"Each repetition of what happened in the 'Valley' opens a very deep wound that has not yet begun to close, and probably will never close either," says Dagan, "Everything happened because of disdain and inattention to Ronit's situation. Nothing will bring back Nadri's mother, And my task is to guarantee him a healthy, good and stable life financially, physically and mentally."

Dagan Birand and his son Nadri.

"I will be the best father for him", photo: Eric Sultan

Despite the personal tragedy, and perhaps because of it, Dagan wants to be a partner in the public struggle to promote the Valley Hospital.

"I hope that I can be part of the effort to ensure that the General Hospital together with the Ministry of Health will implement a five-year plan, which will include an unprecedented budgetary investment, and that the hospital will be able to meet international standards.

Until then, I am forced to put my feet up and spend a lot of time and money that is not in my pocket to get to hospitals in the center of the country, where only my son can get what he needs for normal development."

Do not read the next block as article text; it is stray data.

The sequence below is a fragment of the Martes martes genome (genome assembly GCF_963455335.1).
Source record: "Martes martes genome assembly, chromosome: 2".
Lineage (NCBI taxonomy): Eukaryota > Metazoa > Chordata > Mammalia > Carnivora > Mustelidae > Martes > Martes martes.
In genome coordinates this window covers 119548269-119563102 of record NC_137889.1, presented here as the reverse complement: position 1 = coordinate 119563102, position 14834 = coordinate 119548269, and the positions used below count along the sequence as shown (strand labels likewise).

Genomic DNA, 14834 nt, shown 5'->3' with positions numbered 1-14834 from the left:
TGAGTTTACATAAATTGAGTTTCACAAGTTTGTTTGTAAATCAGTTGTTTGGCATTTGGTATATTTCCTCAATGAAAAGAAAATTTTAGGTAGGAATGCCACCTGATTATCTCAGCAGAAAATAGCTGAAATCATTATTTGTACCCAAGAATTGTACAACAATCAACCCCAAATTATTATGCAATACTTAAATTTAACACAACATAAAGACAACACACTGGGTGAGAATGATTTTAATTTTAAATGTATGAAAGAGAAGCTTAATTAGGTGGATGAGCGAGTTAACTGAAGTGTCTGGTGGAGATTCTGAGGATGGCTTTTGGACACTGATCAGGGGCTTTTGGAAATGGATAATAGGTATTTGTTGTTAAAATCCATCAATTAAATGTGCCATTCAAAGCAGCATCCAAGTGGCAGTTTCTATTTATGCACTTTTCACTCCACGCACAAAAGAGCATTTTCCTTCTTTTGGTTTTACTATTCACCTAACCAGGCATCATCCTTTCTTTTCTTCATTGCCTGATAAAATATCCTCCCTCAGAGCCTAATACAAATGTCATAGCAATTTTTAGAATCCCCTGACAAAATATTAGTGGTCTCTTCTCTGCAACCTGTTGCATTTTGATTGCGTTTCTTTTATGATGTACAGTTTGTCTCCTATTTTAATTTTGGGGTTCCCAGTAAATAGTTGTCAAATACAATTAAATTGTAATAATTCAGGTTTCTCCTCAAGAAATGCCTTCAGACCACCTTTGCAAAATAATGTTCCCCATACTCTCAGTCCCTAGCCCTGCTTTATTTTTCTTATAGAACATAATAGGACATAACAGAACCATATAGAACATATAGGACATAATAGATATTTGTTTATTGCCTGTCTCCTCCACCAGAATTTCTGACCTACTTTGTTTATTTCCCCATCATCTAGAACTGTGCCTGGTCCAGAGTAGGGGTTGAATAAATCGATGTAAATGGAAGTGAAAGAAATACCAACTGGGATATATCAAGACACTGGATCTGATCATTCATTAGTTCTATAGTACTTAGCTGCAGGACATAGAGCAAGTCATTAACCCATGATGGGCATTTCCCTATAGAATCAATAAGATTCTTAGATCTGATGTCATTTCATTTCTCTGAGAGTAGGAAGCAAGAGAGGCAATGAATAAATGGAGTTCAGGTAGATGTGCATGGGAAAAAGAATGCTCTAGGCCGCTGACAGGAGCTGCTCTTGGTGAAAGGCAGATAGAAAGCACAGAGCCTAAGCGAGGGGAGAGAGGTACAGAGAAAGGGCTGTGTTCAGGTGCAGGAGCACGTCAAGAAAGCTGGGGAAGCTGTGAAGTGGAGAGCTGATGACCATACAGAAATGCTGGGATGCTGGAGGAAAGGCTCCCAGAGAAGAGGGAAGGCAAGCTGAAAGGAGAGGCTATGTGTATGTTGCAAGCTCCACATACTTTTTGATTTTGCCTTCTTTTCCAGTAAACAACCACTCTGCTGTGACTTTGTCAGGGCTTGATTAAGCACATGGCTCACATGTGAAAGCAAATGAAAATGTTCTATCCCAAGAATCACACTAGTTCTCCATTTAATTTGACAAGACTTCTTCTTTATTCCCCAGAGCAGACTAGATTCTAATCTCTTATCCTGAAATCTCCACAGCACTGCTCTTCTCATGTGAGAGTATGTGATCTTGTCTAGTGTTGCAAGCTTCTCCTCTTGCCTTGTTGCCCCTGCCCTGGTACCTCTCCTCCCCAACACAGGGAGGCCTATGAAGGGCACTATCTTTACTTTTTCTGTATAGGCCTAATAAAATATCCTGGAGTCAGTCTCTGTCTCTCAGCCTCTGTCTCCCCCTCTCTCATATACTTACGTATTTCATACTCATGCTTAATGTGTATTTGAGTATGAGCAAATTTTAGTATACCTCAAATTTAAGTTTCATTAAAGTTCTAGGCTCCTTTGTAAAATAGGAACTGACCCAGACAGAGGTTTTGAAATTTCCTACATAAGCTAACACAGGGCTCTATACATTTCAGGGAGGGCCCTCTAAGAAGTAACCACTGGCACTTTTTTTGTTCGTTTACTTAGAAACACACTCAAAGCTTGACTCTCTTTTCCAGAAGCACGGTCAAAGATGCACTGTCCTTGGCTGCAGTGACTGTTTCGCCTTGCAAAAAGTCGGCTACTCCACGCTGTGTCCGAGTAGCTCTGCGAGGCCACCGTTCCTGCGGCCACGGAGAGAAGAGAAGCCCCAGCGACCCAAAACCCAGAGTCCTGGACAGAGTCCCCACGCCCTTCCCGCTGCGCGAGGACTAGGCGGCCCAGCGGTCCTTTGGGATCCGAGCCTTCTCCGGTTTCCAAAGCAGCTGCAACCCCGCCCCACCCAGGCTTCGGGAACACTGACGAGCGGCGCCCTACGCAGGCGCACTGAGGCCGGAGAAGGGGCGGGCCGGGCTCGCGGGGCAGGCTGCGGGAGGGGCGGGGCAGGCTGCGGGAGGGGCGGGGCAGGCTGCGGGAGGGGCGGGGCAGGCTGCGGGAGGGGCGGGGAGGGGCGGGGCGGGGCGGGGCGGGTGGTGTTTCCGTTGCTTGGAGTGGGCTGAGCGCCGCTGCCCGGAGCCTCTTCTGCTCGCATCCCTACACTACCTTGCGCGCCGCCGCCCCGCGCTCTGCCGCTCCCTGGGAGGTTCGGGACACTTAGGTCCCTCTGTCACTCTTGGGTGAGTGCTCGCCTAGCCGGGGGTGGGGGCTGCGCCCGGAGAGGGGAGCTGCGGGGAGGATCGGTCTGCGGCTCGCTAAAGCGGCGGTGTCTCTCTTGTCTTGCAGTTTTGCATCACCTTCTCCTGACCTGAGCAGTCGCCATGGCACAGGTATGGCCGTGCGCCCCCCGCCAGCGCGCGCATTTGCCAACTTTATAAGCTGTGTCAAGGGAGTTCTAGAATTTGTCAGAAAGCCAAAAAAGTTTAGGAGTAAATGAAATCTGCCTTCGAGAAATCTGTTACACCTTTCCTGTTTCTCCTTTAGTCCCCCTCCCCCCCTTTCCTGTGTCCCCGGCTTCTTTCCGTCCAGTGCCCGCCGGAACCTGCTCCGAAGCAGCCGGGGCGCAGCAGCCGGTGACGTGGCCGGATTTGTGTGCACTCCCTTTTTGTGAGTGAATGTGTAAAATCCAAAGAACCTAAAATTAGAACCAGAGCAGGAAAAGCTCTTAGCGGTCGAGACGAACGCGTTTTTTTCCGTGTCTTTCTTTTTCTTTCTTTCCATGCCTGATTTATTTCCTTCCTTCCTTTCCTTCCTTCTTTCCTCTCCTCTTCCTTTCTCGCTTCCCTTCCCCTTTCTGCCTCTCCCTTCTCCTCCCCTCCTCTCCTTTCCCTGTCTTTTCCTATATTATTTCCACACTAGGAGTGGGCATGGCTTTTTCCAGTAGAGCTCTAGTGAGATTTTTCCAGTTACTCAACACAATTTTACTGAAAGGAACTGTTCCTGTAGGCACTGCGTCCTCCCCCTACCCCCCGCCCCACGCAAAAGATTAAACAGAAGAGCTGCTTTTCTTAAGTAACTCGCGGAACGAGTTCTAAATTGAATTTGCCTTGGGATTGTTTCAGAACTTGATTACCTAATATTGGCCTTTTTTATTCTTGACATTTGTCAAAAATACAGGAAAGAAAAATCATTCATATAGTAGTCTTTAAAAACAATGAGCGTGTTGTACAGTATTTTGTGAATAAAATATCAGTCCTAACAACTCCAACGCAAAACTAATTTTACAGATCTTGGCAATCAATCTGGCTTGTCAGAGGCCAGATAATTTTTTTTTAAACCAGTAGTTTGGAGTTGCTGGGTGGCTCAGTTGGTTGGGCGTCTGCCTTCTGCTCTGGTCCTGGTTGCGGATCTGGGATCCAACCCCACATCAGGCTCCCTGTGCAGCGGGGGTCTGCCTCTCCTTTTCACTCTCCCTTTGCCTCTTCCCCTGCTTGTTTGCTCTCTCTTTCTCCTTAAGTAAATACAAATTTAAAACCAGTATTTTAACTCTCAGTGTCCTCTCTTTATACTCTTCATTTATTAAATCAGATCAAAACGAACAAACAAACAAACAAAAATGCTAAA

How acute is it?

Only in the last few weeks, says Dagan, he had to travel every two days on average to the Ichilov Hospital in Tel Aviv.

The reason: Nadri's medical problem needs monitoring.

"Such a service does not exist in the 'Valley', and anyone with common sense understands that any trip to Gush Dan can take three hours each way."

"I received a priceless gift"

"I chose to be a father in shared parenting, I wanted to fulfill myself as a father. From the moment we set out, I trusted the health system, but unfortunately at the hospital they blatantly neglected and ignored the very dangerous situation that Ronit and the fetus were in. Now everyone tells me I'm a hero, but I don't feel like a hero. I feel that I have received a priceless gift: Nadri's captivating smile and curiosity are my daily hope and happiness.

"It is true that our dealings are very complex and challenging, but I wish for myself that along the way I will be an attentive, inclusive and loving father, and that I will continue to do the best for Nadri."